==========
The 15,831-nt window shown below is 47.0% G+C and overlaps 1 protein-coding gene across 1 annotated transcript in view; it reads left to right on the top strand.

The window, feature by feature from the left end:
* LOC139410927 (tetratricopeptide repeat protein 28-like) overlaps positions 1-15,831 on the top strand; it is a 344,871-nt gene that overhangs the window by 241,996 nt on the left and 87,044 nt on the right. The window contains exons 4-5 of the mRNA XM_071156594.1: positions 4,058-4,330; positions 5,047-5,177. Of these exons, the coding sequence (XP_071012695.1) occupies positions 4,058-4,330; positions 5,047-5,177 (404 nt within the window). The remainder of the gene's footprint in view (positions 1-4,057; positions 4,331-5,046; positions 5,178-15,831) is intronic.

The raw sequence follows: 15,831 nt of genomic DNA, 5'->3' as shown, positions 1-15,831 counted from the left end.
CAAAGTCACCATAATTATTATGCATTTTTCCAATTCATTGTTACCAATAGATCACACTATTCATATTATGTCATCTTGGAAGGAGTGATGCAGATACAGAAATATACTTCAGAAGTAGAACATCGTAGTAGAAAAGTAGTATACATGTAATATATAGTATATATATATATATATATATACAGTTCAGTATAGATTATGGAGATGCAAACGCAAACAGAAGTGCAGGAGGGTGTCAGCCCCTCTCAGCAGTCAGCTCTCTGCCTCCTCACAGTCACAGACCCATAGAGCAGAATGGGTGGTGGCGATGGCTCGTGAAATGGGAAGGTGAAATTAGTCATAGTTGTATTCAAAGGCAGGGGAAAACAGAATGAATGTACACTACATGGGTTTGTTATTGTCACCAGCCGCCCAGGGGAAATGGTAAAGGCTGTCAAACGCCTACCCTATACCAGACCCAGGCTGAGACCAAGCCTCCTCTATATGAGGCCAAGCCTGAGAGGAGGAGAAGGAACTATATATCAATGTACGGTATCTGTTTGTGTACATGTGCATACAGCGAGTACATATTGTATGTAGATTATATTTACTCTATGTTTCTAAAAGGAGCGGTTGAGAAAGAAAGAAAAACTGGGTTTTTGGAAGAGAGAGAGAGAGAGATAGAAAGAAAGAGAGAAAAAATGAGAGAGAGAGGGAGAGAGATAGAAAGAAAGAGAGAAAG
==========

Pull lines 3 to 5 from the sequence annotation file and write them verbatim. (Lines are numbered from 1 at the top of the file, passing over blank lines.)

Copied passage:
* LOC139410927 (tetratricopeptide repeat protein 28-like) overlaps positions 1-15,831 on the top strand; it is a 344,871-nt gene that overhangs the window by 241,996 nt on the left and 87,044 nt on the right. The window contains exons 4-5 of the mRNA XM_071156594.1: positions 4,058-4,330; positions 5,047-5,177. Of these exons, the coding sequence (XP_071012695.1) occupies positions 4,058-4,330; positions 5,047-5,177 (404 nt within the window). The remainder of the gene's footprint in view (positions 1-4,057; positions 4,331-5,046; positions 5,178-15,831) is intronic.

The raw sequence follows: 15,831 nt of genomic DNA, 5'->3' as shown, positions 1-15,831 counted from the left end.
CAAAGTCACCATAATTATTATGCATTTTTCCAATTCATTGTTACCAATAGATCACACTATTCATATTATGTCATCTTGGAAGGAGTGATGCAGATACAGAAATATACTTCAGAAGTAGAACATCGTAGTAGAAAAGTAGTATACATGTAATATATAGTATATATATATATATATATATACAGTTCAGTATAGATTATGGAGATGCAAACGCAAACAGAAGTGCAGGAGGGTGTCAGCCCCTCTCAGCAGTCAGCTCTCTGCCTCCTCACAGTCACAGACCCATAGAGCAGAATGGGTGGTGGCGATGGCTCGTGAAATGGGAAGGTGAAATTAGTCATAGTTGTATTCAAAGGCAGGGGAAAACAGAATGAATGTACACTACATGGGTTTGTTATTGTCACCAGCCGCCCAGGGGAAATGGTAAAGGCTGTCAAACGCCTACCCTATACCAGACCCAGGCTGAGACCAAGCCTCCTCTATATGAGGCCAAGCCTGAGAGGAGGAGAAGGAACTATATATCAATGTACGGTATCTGTTTGTGTACATGTGCATACAGCGAGTACATATTGTATGTAGATTATATTTACTCTATGTTTCTAAAAGGAGCGGTTGAGAAAGAAAGAAAAACTGGGTTTTTGGAAGAGAGAGAGAGAGAGATAGAAAGAAAGAGAGAAAAAATGAGAGAGAGAGGGAGAGAGATAGAAAGAAAGAGAGAAAG